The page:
What you are looking for is underground or has been moved in recent years.
Area 51, also officially known as Groom Lake or Homey Airport (ICAO: KXTA) is a remote detachment of Edwards Air Force Base. According to the Central Intelligence Agency (CIA), the correct names for the Area 51 facility are the Nevada Test and Training Range and Groom Lake, though the name Area 51 has been used in official CIA documentation. Other names used for the facility include Dreamland, Paradise Ranch, Home Base, Watertown Strip, and most recently Homey Airport. The area around the field is referred to as (R-4808N).
It is located in the southern portion of Nevada in the western United States, 83 miles (133 km) north-northwest of Las Vegas. Situated at its center, on the southern shore of Groom Lake, is a large military airfield. The base's current primary purpose is officially undetermined; however, based on historical evidence, it most likely supports development and testing of experimental aircraft and weapons systems. The intense secrecy surrounding the base has made it the frequent subject of conspiracy theories and a central component to unidentified flying object (UFO) folklore. Although the base has never been declared a secret base, all research and events in Area 51 are Top Secret/Sensitive Compartmented Information (TS/SCI).
The base lies within the United States Air Force's vast Nevada Test and Training Range (NTTR), formerly called the Nellis Air Force Range (NAFR). Although the facilities at the range are managed by the 99th Air Base Wing at Nellis Air Force Base, the Groom facility appears to be run as an adjunct of the Air Force Flight Test Center (AFFTC) at Edwards Air Force Base in the Mojave Desert, around 186 miles (300 km) southwest of Groom, and as such the base is known as Air Force Flight Test Center (Detachment 3).
Though the name Area 51 is used in official CIA documentation, other names used for the facility include Dreamland, Paradise Ranch, Home Base, Watertown Strip, Groom Lake, and most recently Homey Airport. The area is part of the Nellis Military Operations Area, and the restricted airspace around the field is referred to as (R-4808N), known by the military pilots in the area as "The Box" or "the Container".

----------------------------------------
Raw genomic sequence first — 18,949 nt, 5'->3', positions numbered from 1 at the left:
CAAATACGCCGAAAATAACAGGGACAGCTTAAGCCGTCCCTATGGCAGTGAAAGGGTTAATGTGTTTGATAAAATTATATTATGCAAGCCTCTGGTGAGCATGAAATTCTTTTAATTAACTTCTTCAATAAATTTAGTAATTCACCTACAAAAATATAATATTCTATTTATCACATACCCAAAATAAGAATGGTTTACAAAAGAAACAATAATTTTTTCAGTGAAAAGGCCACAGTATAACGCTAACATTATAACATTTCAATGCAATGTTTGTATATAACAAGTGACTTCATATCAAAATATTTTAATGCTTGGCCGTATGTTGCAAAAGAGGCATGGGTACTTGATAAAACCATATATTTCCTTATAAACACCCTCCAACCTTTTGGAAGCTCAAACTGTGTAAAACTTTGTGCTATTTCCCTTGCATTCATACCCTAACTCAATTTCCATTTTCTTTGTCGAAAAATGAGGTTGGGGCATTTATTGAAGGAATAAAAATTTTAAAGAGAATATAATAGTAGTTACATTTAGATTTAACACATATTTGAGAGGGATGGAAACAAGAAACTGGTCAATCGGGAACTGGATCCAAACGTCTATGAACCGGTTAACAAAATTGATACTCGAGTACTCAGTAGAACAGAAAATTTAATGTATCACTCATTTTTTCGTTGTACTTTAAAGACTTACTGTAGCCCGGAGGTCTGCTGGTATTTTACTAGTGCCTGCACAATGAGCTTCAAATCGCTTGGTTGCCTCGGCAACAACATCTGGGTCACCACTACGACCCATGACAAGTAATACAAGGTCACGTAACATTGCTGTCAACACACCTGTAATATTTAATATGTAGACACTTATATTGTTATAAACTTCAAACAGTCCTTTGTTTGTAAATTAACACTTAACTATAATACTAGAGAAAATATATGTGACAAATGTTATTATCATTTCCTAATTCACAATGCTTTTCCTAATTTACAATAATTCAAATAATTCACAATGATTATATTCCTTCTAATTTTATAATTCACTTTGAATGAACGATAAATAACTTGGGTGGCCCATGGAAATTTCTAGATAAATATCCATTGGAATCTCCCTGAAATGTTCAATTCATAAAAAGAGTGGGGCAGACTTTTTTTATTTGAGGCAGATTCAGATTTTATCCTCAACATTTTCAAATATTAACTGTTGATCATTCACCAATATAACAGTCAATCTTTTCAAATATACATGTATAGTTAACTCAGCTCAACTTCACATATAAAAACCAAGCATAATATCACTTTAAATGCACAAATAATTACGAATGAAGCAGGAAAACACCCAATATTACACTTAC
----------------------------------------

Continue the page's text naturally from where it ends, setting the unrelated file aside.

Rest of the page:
The facility is not a conventional airbase, as frontline operational units are not normally deployed there. It instead appears to be used for highly classified military/defense Special Access Programs (SAP), which are unacknowledged publicly by the government, military personnel, and defense contractors. Its mission may be to support the development, testing, and training phases for new aircraft weapons systems or research projects.
Once these projects have been approved by the United States Air Force or other agencies such as the CIA, and are ready to be announced to the public, operations of the aircraft are then moved to a normal air force base. The intense secrecy surrounding the base, the very existence of which the U.S. government did not even acknowledge until 14 July 2003, has made it the frequent subject of conspiracy theories and a central component to unidentified flying object (UFO) folklore.
The government acknowledges the existence of Area 51 but ... not as a covert base for UFO and alien operations - as well as reverse engineering that lead to our modern day technologies. They are slowly disseminating the truth. It is still out there. It's very much about Nevada where I had my UFO contact experience and Pyramid Lake also in the news this week.
Area 51 officially acknowledged, mapped in newly released documents CNN - August 16, 2013
Area 51, about 125 miles northwest of Las Vegas, is synonymous in popular culture with government secrecy, and many have theorized that it holds the answer to one of the greatest questions plaguing mankind: Are we really alone in the universe? The newly released documents make no mention of alien autopsy rooms or spaceship parking lots. For these true believers, the existence of alien spacecraft at Area 51, and the government's attempts to cover up their trace, is irrefutable and has been since reports of Unidentified Flying Objects -- or UFOs -- began to emerge from the Nevada desert in the middle part of the 20th century. The map and other documents were released in response to a Freedom of Information Act request submitted by Jeffrey T. Richelson, a senior fellow at the National Security Archives, in 2005.
Area 51 shares a border with the Yucca Flats region of the Nevada Test Site (NTS), the location of many of the U.S. Department of Energy's nuclear weapons tests. The Yucca Mountain nuclear storage facility is approximately 40 miles (64km) southwest of Groom Lake.
The designation "Area 51" is somewhat contentious, appearing on older maps of the NTS and not newer ones, but the same naming scheme is used for other parts of the Nevada Test Site.
The area is connected to the internal NTS road network, with paved roads leading both to Mercury to the Northwest and West to Yucca Flats. Leading northeast from the lake, Groom Lake Road (a wide, well-conditioned dirt road) runs through a pass in the Jumbled Hills. Groom Lake Road was formerly the track leading to mines in the Groom basin, but has been improved since their closure.